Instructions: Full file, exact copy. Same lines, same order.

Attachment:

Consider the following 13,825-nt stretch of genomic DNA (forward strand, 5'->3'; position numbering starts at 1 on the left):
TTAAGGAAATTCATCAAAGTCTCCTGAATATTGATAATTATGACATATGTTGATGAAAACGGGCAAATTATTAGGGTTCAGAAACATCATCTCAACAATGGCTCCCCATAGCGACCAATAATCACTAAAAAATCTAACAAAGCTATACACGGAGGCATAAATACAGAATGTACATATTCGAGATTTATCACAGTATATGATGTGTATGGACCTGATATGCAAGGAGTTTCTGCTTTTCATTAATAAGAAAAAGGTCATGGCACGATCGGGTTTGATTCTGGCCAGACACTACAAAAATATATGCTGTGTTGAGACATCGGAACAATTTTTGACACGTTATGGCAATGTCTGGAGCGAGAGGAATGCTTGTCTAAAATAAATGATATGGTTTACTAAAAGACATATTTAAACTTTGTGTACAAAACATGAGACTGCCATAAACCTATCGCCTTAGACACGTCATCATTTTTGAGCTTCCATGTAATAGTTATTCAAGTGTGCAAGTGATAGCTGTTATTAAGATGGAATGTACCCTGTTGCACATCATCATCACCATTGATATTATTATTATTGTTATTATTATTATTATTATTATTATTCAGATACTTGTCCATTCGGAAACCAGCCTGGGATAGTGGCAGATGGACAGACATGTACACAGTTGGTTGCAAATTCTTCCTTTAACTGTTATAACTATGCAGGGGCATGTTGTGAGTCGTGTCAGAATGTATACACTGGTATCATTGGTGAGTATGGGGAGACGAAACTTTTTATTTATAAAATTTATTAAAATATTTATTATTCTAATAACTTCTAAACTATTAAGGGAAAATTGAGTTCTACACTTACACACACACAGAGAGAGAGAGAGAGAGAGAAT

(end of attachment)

Consider the following 13,825-nt stretch of genomic DNA (forward strand, 5'->3'; position numbering starts at 1 on the left):
TTAAGGAAATTCATCAAAGTCTCCTGAATATTGATAATTATGACATATGTTGATGAAAACGGGCAAATTATTAGGGTTCAGAAACATCATCTCAACAATGGCTCCCCATAGCGACCAATAATCACTAAAAAATCTAACAAAGCTATACACGGAGGCATAAATACAGAATGTACATATTCGAGATTTATCACAGTATATGATGTGTATGGACCTGATATGCAAGGAGTTTCTGCTTTTCATTAATAAGAAAAAGGTCATGGCACGATCGGGTTTGATTCTGGCCAGACACTACAAAAATATATGCTGTGTTGAGACATCGGAACAATTTTTGACACGTTATGGCAATGTCTGGAGCGAGAGGAATGCTTGTCTAAAATAAATGATATGGTTTACTAAAAGACATATTTAAACTTTGTGTACAAAACATGAGACTGCCATAAACCTATCGCCTTAGACACGTCATCATTTTTGAGCTTCCATGTAATAGTTATTCAAGTGTGCAAGTGATAGCTGTTATTAAGATGGAATGTACCCTGTTGCACATCATCATCACCATTGATATTATTATTATTGTTATTATTATTATTATTATTATTATTCAGATACTTGTCCATTCGGAAACCAGCCTGGGATAGTGGCAGATGGACAGACATGTACACAGTTGGTTGCAAATTCTTCCTTTAACTGTTATAACTATGCAGGGGCATGTTGTGAGTCGTGTCAGAATGTATACACTGGTATCATTGGTGAGTATGGGGAGACGAAACTTTTTATTTATAAAATTTATTAAAATATTTATTATTCTAATAACTTCTAAACTATTAAGGGAAAATTGAGTTCTACACTTACACACACACAGAGAGAGAGAGAGAGAGAGAAT